• They are all beautiful thoughts, but I see no good in a dialogue with Jehovah's witnesses. It is naïve. Okay, they have been indoctrinated, and it's hard to get rid of them, but they are still responsible for their actions. They choose to submit to the discipline of an organization that facilitates child abuse and protects pedophiles. They choose to look away from crimes. Only when they come to see this is a conversation possible. And until that time they are, in my view, complicit in the abuses that occur just before their noses. It's about justice. We must not love injustice, but hate and condemn it. Every JG actively participates in a perverse system, whether they recognize it or not. As a top-down organization, the Watchtower can not and will never listen to the ordinary JG. They have no influence on that. Only the government can whistle them back, eg by withdrawing the ANBI status. And the more their practices come to light, the better. If I convict a group of people, so be it.

  • Yes, I totally agree with this article.
    That is one of the reasons that I am still cautious about what I say to others about my past as one of Jehovah's Witnesses. Because they are so quickly put in a negative light by others who do not share that past, while the individual within the organization is usually sincere.
    But it is unfortunate to have to be careful in what you say, because that used to be within the organization, because otherwise you would be labeled as negative, and now it has to be, because there can be just a matter of course against the Jehovah's Witnesses and that I also do not want to have my conscience!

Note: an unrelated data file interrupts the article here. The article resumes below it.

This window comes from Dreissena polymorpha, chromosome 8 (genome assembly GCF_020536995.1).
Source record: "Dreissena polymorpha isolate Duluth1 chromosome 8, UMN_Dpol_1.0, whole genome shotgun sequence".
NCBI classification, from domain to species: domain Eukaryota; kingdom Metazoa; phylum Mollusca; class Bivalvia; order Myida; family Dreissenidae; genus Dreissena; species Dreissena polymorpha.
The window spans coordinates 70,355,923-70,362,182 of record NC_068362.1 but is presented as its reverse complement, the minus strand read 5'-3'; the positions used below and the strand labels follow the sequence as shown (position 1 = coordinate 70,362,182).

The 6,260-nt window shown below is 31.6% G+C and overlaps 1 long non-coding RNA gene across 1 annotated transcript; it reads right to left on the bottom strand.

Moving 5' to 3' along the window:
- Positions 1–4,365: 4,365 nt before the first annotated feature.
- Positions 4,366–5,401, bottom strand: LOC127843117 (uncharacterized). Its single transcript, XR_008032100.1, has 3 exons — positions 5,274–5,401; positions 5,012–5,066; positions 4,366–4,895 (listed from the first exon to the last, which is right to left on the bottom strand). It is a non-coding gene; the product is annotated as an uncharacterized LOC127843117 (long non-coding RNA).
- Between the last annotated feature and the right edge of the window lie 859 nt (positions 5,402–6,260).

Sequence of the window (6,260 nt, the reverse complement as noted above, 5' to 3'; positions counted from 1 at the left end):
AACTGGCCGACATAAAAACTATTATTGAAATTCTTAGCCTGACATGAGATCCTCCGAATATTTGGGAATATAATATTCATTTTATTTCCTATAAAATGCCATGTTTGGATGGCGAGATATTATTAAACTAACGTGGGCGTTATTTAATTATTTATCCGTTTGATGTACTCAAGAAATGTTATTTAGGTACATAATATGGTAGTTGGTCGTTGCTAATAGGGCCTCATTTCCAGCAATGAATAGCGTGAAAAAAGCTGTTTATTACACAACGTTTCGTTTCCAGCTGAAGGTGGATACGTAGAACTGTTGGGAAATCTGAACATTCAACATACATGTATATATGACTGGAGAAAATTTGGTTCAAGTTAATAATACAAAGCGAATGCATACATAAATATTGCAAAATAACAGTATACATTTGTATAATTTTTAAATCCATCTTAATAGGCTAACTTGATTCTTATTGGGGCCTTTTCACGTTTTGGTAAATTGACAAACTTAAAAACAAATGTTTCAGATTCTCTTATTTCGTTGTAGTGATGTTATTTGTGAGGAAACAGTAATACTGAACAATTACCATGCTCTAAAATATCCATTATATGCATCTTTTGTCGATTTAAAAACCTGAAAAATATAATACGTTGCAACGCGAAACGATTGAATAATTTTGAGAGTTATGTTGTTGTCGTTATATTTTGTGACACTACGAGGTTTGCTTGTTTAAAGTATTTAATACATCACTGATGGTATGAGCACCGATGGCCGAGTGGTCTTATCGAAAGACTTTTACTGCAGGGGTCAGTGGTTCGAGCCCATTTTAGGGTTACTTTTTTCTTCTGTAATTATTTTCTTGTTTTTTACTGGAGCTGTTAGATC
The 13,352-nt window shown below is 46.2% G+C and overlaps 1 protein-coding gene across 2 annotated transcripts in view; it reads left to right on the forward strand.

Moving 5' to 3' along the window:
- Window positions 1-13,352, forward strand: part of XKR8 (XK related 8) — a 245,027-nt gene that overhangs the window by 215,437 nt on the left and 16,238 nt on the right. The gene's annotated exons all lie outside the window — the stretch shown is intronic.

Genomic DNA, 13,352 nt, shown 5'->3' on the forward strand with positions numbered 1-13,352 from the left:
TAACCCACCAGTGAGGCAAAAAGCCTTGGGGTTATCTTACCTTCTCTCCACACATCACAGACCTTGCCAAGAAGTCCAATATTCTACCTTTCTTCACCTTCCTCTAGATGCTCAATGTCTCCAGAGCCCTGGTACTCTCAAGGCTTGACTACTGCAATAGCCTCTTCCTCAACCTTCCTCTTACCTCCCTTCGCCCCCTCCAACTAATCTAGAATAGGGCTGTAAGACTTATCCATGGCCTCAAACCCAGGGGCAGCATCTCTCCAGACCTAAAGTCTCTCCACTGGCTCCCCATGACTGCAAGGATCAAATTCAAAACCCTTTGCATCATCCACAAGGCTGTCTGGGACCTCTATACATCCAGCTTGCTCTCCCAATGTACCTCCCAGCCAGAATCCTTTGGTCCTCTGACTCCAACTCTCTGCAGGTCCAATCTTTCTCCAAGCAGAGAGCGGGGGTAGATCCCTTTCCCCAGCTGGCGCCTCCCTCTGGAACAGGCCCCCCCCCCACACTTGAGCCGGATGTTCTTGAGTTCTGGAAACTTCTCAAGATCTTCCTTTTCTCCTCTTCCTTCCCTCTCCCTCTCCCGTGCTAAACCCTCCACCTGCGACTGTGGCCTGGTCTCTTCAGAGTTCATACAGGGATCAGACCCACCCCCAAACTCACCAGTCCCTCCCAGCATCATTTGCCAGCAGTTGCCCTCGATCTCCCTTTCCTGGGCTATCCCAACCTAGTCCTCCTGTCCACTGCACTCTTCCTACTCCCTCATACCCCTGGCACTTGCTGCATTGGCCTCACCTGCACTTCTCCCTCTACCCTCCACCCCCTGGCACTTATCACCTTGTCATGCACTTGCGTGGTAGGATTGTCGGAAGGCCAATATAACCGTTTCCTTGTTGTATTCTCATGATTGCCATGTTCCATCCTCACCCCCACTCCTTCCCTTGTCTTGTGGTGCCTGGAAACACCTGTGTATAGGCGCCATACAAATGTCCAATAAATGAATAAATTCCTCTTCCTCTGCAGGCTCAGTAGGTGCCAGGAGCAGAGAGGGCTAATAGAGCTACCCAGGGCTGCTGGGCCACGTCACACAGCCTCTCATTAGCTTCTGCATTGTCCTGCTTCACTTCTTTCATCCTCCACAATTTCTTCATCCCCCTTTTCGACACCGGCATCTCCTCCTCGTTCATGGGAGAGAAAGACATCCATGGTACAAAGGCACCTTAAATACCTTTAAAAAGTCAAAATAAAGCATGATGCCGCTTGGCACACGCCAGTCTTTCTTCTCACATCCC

That is why many Jehovah's Witnesses have often stopped or excluded it. They have family members within the organization and do not want to lose them. And they can not easily get rid of their real feelings, because then again a roll of monkey stories can go round in media country.
    Yes, something should really change internally, by making the discussion possible, which was also at the beginning of the organization.
    Because not only the policy on child abuse should change, their exclusion policy should also change!
    Because no religion has the right to decide for family members whether or not to go with each other. It is emotional blackmail to demand that from the persons concerned and many also suffer mental damage.